DHS plots security database
- By Dibya Sarkar
- Nov 09, 2004
The Homeland Security Department is developing a single security clearance database that will include state, local and private-sector officials who will be authorized to gain access to a secure facility or classified information.
Jack Johnson, DHS' chief security officer, said officials are using the Office of Personnel Management's clearance database, which includes employees, detailees and contractors. They will expand the database to include authorized personnel outside the federal government.
"This is going to be a nationwide clearance network," he said after giving the keynote speech at GTSI's Physical Security Symposium Nov. 9. "Let's say you're in Chicago and you want to hold a briefing that's classified and you want to invite your partners in the area. You will be able to have read access to this clearance information through [the Homeland Secure Data Network] to determine which of your partners has the appropriate clearance that can come to that meeting."
Johnson said his team is uploading all existing clearance information into the Homeland Security Data Network, which officials can use to determine who can access the Defense Department's classified Secret Internet Protocol Router Network.
Homeland security directors in each state will sponsor or nominate state and local officials for security clearances while private-sector individuals involved in homeland security will gain clearance through the information sharing and analysis centers, Johnson said. To better prepare them to defend their communities and infrastructures, he said, they will also receive classified information specific to their locations and needs.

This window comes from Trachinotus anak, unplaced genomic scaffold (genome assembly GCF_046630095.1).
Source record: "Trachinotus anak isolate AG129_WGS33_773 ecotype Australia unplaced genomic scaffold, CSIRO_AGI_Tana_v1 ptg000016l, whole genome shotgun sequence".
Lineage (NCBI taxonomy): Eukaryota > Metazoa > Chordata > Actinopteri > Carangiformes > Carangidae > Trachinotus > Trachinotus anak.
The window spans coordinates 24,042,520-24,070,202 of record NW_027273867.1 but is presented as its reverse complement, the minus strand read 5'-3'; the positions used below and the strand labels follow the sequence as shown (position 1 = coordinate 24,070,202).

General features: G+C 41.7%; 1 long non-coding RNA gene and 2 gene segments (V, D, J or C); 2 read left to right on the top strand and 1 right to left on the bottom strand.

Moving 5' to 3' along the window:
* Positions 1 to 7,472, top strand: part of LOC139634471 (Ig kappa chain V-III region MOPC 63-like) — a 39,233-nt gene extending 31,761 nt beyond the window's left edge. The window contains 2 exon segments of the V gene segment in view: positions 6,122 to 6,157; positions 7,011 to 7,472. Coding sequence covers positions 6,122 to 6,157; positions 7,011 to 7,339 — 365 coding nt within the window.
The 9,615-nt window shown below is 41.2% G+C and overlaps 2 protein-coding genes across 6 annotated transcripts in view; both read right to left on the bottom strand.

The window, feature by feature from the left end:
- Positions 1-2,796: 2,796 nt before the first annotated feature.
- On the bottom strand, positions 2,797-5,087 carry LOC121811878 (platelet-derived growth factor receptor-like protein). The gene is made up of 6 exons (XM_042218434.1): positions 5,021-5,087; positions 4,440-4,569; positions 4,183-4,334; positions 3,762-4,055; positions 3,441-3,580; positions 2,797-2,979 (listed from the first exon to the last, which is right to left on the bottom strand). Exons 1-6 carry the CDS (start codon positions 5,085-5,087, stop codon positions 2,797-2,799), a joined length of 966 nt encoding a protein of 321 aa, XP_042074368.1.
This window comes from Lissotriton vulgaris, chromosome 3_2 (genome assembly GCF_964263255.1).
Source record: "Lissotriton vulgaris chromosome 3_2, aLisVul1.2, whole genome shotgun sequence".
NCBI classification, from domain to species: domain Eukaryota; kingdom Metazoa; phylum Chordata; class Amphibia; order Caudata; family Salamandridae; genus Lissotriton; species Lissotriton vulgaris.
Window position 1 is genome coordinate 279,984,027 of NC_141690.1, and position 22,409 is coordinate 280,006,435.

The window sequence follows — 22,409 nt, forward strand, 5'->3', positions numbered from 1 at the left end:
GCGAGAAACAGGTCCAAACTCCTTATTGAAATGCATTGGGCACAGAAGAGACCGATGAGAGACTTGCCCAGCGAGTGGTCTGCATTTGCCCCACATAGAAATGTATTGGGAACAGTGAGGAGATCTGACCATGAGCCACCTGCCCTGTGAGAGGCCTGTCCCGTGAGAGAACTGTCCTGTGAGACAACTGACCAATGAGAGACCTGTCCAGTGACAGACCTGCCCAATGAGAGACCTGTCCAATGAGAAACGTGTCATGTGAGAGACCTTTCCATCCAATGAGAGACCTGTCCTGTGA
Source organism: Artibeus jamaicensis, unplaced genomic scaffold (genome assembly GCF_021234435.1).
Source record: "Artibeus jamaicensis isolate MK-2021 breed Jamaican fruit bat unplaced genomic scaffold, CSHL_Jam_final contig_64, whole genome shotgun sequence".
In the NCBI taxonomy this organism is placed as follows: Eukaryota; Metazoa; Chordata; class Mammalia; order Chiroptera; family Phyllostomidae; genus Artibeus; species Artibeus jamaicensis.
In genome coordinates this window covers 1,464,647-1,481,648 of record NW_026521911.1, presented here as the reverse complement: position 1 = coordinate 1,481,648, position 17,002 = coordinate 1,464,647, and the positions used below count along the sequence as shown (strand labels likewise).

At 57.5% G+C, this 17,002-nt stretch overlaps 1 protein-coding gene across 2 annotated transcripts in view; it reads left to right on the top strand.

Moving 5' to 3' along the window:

A consolidated clearance network would make it easier for officials to take their authorizations with them when they change agencies, a process that is currently a hassle, Johnson said. Instead of filling out forms and faxing them back and forth, security officers would have access to a person's clearance information through the network.
For example, Johnson said, say an official based in Washington, D.C., needs to visit the Federal Emergency Management Agency office in Los Angeles. He or she would simply notify the security office by sending an e-mail message.
"I fly to L.A.," Johnson said. "I take a cab to the FEMA office. I had sent an e-mail before that to let them know I'm coming. The security officer there looks. He has read access to my clearance information, programs it into the system. I walk up with my DHS smart card. I hit the front door. It recognizes who I am, confirms my clearance and gives me staff access to that facility for that day. No fuss, no muss, no paper."
Johnson, who was appointed DHS' chief security officer about a year ago, said his office is involved in many initiatives for developing policies and procedures to improve security for facilities and employees, including training and education. He and his staff are working with the chief information officer on the department's smart card initiative.
"Many of the initiatives we are involved with remind me of the old Star Trek commercials," he said. "In other words, go where no man has gone before. Quite frankly, that's where we're going in DHS."